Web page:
We've come a bit of a distance since Gretchen Samuels suggested that not dating a friend's ex was "the rules of feminism". Consciousness of gender equality among teens seems to be rising; feminism is no longer a foreign word on high school campuses, and places like the International Center for Women's Rights produce custom-made packs to introduce feminism into secondary curriculums. (I keep in touch with the youth of today via Tumblr, and these kids seem to be so politically savvy it's possible they'll solve everything before I'm 30.) But there's still a long way to go. For every teen boy who writes a response to Emma Watson's UN speech on feminism, there are more young people who don't quite get what's going on yet. But did we all really start to build our feminist credentials so early? What do feminist teens look like if they don't know what feminism really is?
I went to an high school at which feminism was not once mentioned, lesbianism was declared a myth by knowledgeable elder students, and the history teacher who wanted us to learn about Stalin was whispered to be a Communist. This was the early 2000s, when the Spice Girls' Girl Power had come and gone, and yet despite an extreme vague knowledge of feminism itself, it's pretty easy to trace the beginnings of my feminist consciousness. Teenage girls who act and think in an empowered manner and question gender assumptions are participating in gender equality, whether they realize it or not.
Even if you weren't getting through The Feminine Mystique at lunchtime, here are six signs that you were a baby feminist, perhaps without even realizing it.
1. You Knew About Your Right To Wait
Feminism may never have been discussed in your high school halls, but peer pressure almost certainly was, in terms of drugs and drinking, but particularly with regard to sex and when somebody was "ready". Whether you were getting active in somebody's backseat or not, you were fully educated and in control about your own sexual choices about your body, and how they took preference over the decisions or opinions of others, from potential dates to judgmental friends. Being worried about "prudishness" or being called "frigid" doesn't mean you weren't on the feminist train, either; nobody likes to be insulted, and the teenage years are rife with the terror of losing social status in any way possible, including being compared to a fridge.
2. You Were Wary Of Gender Norms
At some point you likely picked up that boys and girls are not only different creatures, but are seen as incredibly different by the world and treated accordingly. Possibly you railed against this as unjust from a young age; I declared that I wanted to be a boy in 7th grade because they "had everything easier". But as a budding teenage feminist, you'd likely got attuned enough to the peculiarities of being a woman in this world that gender expectations of any kind, from the assumption that you'd have a family to ideas about "suitable" careers, didn't exactly slip into your ears with ease.
3. You Wondered About The Necessity Of A Boyfriend
If you were straight or boy-loving in any way, you'd likely be aware that a great deal of your value and status seemed to be predicated on having a boy like you, and would be deeply suspicious of this as a measure of anybody's personal worth. Teenage boys, after all, are generally not one of nature's finest creations, and fighting for their approval would make any young woman in history look at the entire scenario and wonder what on earth it was all for. That doesn't mean you didn't participate and crush on some awkward boy-child with great relish; it just means you were aware that this wasn't all there was in the world.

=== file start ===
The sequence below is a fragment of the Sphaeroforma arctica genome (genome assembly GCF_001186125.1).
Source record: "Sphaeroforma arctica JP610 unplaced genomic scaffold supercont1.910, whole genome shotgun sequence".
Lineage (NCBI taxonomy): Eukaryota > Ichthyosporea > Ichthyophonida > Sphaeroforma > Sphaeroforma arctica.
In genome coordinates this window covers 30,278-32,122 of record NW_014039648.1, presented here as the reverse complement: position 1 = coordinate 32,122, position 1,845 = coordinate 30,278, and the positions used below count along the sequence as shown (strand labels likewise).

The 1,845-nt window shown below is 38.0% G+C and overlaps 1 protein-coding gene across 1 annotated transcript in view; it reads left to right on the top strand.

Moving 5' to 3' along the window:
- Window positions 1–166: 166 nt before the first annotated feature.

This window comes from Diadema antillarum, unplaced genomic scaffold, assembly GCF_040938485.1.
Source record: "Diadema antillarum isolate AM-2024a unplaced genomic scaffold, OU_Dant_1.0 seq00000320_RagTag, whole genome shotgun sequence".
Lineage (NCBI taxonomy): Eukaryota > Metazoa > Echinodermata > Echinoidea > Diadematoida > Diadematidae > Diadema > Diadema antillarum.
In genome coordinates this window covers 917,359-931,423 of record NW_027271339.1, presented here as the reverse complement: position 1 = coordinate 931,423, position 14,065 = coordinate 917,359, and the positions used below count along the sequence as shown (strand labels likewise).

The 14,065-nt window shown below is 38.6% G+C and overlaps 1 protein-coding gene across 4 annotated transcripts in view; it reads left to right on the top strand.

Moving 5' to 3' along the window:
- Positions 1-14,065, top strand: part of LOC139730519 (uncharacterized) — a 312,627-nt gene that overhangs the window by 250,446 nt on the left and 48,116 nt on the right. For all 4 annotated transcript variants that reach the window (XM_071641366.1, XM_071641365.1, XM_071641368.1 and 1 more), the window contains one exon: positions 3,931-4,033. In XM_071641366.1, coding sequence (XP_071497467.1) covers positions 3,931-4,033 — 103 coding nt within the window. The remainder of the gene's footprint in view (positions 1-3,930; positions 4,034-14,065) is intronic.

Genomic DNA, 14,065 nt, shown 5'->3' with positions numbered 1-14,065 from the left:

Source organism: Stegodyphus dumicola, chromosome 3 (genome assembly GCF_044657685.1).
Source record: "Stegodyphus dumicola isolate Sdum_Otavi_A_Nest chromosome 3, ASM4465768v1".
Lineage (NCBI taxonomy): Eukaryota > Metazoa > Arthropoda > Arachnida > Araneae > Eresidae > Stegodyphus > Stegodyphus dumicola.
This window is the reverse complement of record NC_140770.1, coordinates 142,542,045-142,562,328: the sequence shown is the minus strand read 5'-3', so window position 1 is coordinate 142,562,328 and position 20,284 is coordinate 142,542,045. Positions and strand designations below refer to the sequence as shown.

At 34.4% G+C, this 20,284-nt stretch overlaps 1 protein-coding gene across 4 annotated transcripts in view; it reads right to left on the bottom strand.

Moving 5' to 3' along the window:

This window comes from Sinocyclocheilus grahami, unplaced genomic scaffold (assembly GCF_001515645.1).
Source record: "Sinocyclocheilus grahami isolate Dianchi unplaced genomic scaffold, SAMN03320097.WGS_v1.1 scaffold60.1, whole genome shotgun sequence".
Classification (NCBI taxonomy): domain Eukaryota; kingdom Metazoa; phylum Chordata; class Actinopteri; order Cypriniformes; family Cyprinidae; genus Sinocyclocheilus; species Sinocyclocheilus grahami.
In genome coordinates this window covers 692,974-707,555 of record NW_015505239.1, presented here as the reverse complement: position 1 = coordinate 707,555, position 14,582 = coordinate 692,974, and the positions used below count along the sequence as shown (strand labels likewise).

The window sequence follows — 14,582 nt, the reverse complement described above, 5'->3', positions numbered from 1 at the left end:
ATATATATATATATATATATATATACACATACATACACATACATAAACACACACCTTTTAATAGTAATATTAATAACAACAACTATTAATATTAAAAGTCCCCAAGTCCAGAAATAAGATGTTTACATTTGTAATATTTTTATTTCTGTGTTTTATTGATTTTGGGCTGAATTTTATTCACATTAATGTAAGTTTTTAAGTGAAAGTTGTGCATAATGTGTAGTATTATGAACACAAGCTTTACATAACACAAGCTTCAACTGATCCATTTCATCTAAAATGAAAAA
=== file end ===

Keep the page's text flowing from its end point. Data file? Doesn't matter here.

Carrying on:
4. Your Future Plans Were Based On Your Own Choices
This radical position, reserved for only a few generations of women and still not allowed for a huge swathe of womankind worldwide, is one of the direct offshoots of feminist thinking: that young women have the absolute right to direct their own destinies, and that if they can't, it's unfair and restrictive. Maybe you had fights with your parents about your plans and their conflicting ideas for your future; maybe you had distinct inner conflicts or confusion about happened next. But a fundamental understanding of the value of your own preferences for your life underpinned your thinking, even if it didn't necessarily always win the day.
5. You Were A Collector Of Female Role Models
Everybody's idea of a powerful woman can differ. Whether you idolized Sally Ride or Marion Jones, did school projects on Marie Curie, read all of Jane Austen, had posters of Angela Chase and Buffy Summers, visualized being Condoleeza Rice one day, or saw everything featuring Gong Li, if you were drawn to prominent women who forged interesting paths, you were on a feminist road. Not every role model has to be perfect; the point, whether it's women in public life or in fiction, is usually that they're human, flawed and gifted at the same time. But women benefit greatly from the representation and example of other powerful women who demonstrate that being female is not, in itself, an obstacle to changing the world. Everybody from Hermione Granger to Eleanor Roosevelt told that story.
6. You Weren't Down With Slut-Shaming
Maybe you didn't fully understand why some girls made the choices they did, but you weren't really comfortable with ostracizing them for it, or with shaming yourself if you did something you "weren't supposed to". Maybe you were out there stridently defending anybody who'd been painted with a brush you saw as sexist or unfair; maybe you were watching uneasily from the sidelines, refusing to participate, or joining in and feeling awful afterwards. The glimmering awareness that calling somebody a slut for behavior or dress, or spreading rumors about their sexual morals as a way to denigrate their character, aren't OK ways to treat women? That's feminism.
Images: Columbia Pictures; Giphy